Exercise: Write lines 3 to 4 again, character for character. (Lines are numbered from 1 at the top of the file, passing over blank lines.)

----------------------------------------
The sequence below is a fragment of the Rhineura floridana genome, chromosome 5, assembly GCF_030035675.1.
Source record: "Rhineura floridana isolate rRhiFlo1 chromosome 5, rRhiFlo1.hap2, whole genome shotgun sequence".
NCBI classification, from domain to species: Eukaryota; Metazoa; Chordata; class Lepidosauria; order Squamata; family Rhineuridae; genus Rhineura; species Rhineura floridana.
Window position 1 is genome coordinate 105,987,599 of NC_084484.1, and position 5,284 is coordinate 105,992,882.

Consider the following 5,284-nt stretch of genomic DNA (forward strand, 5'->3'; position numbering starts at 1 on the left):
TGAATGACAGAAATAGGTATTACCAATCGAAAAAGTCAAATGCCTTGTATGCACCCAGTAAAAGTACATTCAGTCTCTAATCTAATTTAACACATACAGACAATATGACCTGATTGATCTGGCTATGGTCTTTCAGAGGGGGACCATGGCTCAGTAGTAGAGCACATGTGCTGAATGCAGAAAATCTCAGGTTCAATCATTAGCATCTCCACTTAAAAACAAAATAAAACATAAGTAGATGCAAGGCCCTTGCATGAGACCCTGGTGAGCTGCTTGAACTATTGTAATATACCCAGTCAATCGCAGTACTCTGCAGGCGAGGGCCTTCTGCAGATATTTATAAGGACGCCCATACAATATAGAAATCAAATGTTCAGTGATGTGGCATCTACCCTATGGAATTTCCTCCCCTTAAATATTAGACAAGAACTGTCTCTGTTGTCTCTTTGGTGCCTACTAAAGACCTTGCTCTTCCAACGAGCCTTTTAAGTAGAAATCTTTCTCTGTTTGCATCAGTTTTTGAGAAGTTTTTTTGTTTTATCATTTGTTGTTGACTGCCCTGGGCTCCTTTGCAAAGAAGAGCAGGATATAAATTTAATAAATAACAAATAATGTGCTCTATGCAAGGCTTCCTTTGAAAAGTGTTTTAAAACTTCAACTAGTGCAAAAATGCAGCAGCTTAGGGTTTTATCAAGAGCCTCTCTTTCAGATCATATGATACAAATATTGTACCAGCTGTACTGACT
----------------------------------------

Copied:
NCBI classification, from domain to species: Eukaryota; Metazoa; Chordata; class Lepidosauria; order Squamata; family Rhineuridae; genus Rhineura; species Rhineura floridana.
Window position 1 is genome coordinate 105,987,599 of NC_084484.1, and position 5,284 is coordinate 105,992,882.